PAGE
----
My oldest son asked me to make a quilt for his plush lion toy. I’ve been wanting to improve my quilting skills so I figured a mini quilt would be a perfect way to do that. I don’t need a bunch of bed quilts, and those are difficult to work through my sewing machine and take a long time, but we can always use more doll/toy blankets!
My son and I looked through a book of block patterns and chose one that would work with rainbow colored fabrics, which is what he wanted. I had the right color fabrics from a fat quarter bundle that my mom got me for Christmas in 2012. It is the Home Front collection from my favorite fabric shop Connecting Threads. CT is exclusively online and designs their own fabrics, so everything is pretty much limited edition but it is also about half the price of other quilt shops. Because I don’t have much money to spend on my hobbies I can get so much more from CT than I would be able to get elsewhere.
So we picked our block design and fabrics and I set to work. The design my son chose used what are called flying geese, so the design is made up almost entirely of triangles. I used the Omnigrid Fons & Porter Half & Quarter Ruler. I bought it a few months ago for a quilt block swap in which I am participating this year. I have used it so many times already because I love it. With some simple math thinking of how long one side of your triangle needs to be one can avoid cutting squares into half square triangles or quarter square triangles. You can cut a strip of fabric to the width as stated on the ruler and then cut each triangle. I have used the ruler for flying geese and for other designs and it has made those projects very easy.
The block I made was 15″ x 15″. I wanted the blanket to be a little bigger so I added a 2.5″ border. The finished quilt top was about 20″ x 20″, so I couldn’t just use a fat quarter (18″ x 22″) for the backing. I decided to make a striped backing using some of the same fabrics I used in the front. I have decided that a pieced backing is much more interesting, can save money in fabric, and makes the finished quilt more versatile because it is two-sided.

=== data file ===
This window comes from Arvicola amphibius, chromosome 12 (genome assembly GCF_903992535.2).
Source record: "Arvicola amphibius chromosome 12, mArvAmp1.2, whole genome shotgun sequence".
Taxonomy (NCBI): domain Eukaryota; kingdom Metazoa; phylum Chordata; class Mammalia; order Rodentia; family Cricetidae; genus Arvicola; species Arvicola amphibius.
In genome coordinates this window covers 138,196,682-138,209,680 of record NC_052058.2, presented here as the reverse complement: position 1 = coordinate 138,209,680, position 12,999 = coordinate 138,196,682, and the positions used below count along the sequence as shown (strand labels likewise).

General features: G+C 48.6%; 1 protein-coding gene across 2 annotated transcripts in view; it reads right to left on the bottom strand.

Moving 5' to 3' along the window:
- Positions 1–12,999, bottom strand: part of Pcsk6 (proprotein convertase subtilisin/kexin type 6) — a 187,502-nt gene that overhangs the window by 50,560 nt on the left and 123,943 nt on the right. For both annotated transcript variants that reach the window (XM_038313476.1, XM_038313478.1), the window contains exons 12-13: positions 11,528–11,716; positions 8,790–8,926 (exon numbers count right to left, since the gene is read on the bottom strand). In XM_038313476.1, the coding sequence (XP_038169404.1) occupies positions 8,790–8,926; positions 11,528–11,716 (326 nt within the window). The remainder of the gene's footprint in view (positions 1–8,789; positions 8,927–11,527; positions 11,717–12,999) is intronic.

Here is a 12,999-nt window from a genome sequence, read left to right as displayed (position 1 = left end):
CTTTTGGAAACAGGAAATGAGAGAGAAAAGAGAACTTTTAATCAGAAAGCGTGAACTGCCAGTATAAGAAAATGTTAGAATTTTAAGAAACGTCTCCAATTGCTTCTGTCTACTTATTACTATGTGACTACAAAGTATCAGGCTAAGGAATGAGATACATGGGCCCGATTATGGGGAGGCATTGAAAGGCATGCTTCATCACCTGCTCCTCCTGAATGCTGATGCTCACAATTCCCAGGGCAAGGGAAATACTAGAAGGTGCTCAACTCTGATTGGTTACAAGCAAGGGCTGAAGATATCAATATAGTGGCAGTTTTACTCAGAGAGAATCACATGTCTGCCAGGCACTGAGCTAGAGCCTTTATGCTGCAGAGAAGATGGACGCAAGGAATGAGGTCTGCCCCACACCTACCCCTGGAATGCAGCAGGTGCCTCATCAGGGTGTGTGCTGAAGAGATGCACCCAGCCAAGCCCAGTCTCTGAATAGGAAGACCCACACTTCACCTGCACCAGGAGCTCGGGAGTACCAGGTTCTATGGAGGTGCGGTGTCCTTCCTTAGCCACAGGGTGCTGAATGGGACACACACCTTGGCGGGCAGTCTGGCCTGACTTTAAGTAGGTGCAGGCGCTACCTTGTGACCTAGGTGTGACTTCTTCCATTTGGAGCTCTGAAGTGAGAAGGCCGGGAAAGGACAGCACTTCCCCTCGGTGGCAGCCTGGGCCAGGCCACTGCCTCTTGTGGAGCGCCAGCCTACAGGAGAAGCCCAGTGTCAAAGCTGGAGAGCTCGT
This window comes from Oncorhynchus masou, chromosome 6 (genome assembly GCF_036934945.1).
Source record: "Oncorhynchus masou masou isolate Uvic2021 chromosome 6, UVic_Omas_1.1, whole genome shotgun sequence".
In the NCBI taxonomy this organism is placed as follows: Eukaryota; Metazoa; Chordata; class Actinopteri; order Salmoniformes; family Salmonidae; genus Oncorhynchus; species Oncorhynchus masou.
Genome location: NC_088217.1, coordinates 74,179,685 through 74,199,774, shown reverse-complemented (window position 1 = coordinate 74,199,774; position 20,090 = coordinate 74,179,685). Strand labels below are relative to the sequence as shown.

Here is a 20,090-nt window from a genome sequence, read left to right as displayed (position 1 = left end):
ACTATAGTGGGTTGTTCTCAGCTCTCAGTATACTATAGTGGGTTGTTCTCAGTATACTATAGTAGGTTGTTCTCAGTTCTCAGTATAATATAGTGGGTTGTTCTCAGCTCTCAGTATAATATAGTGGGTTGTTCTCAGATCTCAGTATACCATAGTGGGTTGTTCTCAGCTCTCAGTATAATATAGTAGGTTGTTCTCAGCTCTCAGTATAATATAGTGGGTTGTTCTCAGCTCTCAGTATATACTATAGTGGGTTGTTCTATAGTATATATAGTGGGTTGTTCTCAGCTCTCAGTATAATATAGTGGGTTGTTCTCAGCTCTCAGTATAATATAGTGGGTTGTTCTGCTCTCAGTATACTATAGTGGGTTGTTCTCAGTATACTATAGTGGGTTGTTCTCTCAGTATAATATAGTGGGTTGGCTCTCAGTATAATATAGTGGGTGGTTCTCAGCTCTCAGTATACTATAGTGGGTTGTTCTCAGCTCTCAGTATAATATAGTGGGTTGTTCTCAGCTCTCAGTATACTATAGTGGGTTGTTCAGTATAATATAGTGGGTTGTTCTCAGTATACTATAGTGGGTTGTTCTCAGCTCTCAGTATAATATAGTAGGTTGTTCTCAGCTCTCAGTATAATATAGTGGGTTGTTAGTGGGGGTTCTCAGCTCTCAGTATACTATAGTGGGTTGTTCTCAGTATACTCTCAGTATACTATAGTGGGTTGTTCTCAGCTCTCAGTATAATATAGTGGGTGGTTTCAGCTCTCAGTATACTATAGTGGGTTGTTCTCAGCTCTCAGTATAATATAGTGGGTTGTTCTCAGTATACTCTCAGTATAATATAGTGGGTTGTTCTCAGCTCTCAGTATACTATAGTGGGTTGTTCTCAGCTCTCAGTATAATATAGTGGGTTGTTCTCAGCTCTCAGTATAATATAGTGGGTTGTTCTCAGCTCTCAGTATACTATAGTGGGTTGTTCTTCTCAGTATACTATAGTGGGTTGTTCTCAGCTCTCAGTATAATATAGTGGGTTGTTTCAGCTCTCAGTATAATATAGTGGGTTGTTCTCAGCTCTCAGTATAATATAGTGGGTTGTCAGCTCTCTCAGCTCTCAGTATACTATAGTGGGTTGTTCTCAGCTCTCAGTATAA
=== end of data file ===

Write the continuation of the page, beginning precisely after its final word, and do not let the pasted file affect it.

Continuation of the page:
For the quilting I used black thread so it would be easily visible and also matches the background fabric. I used a few different decorative stitches that are preset in my sewing machine for the inner part of the design. On the border I decided to try free motion quilting. I’d never done it before, so I was just a little afraid, but it actually wasn’t too difficult on such a small project. I will definitely try again on another project without fear.
I finished up the hand sewing required yesterday. The binding is best completed by machine sewing it to the front then folding it over and hand sewing it to the back. Overall, the whole quilt only took a few hours and I was able to complete it over the course of 4 days. As soon as I finished it the kids had fun running around with it. It was a little tough seeing them treat something that I hand crafted with care as just any of their other toys, but I did make it for them. They are very happy with it, and so am I.